The Minnesota Women’s Political Caucus (MWPC) presented awards to women who had made achievements in various professions. Elin Malmquist Skinner, Minnesota State Senator Mee Moua and Nimco Ahmed were among a group of women honored at the 33rd annual Founding Feminist’s dinner in June in a hotel in Minneapolis.
The award categories were: the Lifetime Achievement Award, Founding Feminists and Women to Watch.
Women to Watch
This award is given women thirty five and under who are working to improve the status of women in the community.
Nimco Ahmed, a native of Somalia, was recognized as an active community organizer, not only in the Somali community in Minnesota, but also in her work on several local and national political campaigns. Ahmed who works as a political aide to Minneapolis City Councilmember Robert Lilgren is also the director of the Democratic National Committee’s Women’s program.
In accepting her speech, Ahmed credited the late Senator Paul Wellstone in making her believe that she could make a difference in society. Excited by the work she does Ahmed credited her political activism to a “natural need to speak for those who can’t speak.” As she pointed into the audience to her 4-yr old niece, little Nimco, Ahmed declared that “she is the reason why society has to change.”
Dyane Garvey who was awarded for her commitment to helping nonprofits and small businesses become sustainable and thriving assets to the community, “You do it because you have to.” Garvey is the Executive Director of Hmong American Institute for Learning, an organization that promotes the Hmong culture through art. As a young woman, Garvey watched as women in her community were not allowed to express themselves. However, she was convinced then and now that,” women have a story to tell, and knowledge that must be allowed to pass onto the next generation.”
This award recognizes pioneers in the fight for women’s rights Winona LaDuke, a Native American, who ran for the office of the Vice President of the United States as the nominee of the Green Party, was awarded for her continued work as an activist, environmentalist, economist and writer. She has worked tirelessly to preserve the Native American heritage. In her acceptance speech in which she hoped to pass her legacy onto her children she said,” Sustainable societies are built on the respect and acknowledgement of diversity.”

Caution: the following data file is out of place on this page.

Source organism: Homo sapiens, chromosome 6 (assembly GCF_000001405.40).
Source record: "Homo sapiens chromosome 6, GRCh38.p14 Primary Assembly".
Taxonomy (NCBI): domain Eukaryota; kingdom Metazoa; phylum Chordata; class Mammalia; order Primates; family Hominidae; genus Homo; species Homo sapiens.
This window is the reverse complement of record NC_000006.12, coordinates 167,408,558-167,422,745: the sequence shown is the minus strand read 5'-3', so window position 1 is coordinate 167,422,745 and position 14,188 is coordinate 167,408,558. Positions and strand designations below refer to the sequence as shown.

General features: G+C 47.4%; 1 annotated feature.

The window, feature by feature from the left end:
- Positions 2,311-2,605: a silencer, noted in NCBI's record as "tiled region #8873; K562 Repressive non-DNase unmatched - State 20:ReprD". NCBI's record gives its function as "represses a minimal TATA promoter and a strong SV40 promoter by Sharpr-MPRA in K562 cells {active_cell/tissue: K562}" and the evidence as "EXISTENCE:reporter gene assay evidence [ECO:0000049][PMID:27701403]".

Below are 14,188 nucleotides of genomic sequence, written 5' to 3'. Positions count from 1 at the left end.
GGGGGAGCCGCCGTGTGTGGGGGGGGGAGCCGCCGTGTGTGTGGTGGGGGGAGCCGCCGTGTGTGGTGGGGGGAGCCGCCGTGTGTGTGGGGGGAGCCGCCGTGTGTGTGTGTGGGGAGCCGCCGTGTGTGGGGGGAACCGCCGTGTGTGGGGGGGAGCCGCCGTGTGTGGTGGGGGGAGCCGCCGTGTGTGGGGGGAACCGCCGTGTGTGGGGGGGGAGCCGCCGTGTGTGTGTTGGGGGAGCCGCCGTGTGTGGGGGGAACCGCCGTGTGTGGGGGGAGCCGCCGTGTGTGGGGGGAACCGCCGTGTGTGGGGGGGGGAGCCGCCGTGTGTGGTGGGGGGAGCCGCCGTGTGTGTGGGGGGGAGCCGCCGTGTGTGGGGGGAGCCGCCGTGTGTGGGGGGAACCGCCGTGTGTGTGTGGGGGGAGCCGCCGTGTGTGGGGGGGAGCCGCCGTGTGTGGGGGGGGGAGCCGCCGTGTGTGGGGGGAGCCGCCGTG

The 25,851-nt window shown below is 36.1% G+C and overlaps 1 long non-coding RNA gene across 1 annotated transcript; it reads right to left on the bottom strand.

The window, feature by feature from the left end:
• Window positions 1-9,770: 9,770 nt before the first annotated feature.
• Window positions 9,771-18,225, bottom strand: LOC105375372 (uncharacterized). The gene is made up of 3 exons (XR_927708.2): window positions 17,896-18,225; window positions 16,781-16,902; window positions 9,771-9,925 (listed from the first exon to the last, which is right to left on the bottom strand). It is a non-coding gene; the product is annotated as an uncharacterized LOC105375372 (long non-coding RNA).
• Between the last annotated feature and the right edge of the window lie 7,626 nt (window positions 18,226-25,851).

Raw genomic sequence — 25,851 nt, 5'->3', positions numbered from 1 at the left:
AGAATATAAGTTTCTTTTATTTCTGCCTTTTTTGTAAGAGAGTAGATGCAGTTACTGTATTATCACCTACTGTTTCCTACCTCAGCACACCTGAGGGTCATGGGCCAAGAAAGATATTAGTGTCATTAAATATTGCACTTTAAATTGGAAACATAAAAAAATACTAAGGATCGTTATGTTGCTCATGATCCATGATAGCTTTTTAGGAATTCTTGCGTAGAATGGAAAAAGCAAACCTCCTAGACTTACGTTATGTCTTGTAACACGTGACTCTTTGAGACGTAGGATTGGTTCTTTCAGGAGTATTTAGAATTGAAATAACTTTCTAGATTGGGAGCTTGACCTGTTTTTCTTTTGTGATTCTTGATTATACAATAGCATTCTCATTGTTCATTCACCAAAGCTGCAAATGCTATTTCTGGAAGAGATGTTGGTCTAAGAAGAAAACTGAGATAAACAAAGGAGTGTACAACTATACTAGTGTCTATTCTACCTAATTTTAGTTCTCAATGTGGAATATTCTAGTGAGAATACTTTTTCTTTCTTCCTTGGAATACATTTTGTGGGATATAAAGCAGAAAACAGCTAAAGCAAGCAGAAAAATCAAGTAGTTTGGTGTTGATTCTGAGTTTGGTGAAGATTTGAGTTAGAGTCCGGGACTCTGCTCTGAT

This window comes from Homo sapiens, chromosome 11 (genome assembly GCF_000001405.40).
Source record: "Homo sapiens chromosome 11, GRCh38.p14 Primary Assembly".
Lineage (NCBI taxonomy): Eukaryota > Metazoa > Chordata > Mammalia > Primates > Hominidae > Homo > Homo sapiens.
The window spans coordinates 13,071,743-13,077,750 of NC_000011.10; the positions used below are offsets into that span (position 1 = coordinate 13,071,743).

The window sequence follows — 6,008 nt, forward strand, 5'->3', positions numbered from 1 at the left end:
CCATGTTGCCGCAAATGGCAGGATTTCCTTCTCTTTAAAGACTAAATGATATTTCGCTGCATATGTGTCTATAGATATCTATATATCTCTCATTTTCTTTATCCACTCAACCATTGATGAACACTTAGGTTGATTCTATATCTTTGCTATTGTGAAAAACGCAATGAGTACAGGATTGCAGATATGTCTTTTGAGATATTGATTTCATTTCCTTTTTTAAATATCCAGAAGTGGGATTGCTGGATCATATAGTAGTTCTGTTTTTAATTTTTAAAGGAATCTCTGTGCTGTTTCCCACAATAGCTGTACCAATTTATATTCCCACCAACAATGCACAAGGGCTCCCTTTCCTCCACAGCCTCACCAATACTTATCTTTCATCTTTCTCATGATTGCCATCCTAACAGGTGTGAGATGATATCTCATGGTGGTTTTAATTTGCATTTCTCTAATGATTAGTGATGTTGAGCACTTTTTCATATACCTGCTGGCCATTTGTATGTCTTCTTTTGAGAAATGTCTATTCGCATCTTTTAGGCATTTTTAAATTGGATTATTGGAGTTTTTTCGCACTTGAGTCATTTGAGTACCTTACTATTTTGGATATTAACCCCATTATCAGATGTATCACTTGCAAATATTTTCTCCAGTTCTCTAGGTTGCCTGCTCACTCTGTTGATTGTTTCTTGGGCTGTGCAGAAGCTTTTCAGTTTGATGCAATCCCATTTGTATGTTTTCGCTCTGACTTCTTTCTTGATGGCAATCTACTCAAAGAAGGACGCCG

Peggy Leppik, who chairs the Environment Committee and serves on the Transportation Committee, served seven terms in the Minnesota House of Representatives is seen by many women as an inspiration. Accepting her speech, she paid tribute to feminist Betty Friedan who inspired her in her book The Feminine Mystique “I stand on the shoulder of thousands of women who have stood for the rights of women.”
Mee Moua, Minnesota State Senator, was the first Hmong woman elected to the Senate. Senator Moua was recognized for her continued efforts in making policy changes that will give rights to women and people of color. “We will continue working hard, because there is still so much to do,” she promised.
Ember Reichgott Junge, a former US Senator, was recognized for her work as an attorney and radio personality in highlighting and meeting the needs of women. In paying tribute to her mother, who instilled in her the passion to make community change said, “It is our responsibility to inspire the next generation.”
The Lifetime Achievement Award was given to Elin Malmquist Skinner for her outstanding work as an activist for women and children’s rights. While she has never run for public office, Skinner has worked behind the scenes encouraging many women to pursue their dream as a leader. It is for these efforts and a lobbyist that she was recognized for. She is also a founding member of the MWPC and the Minnesota Women’s Consortium.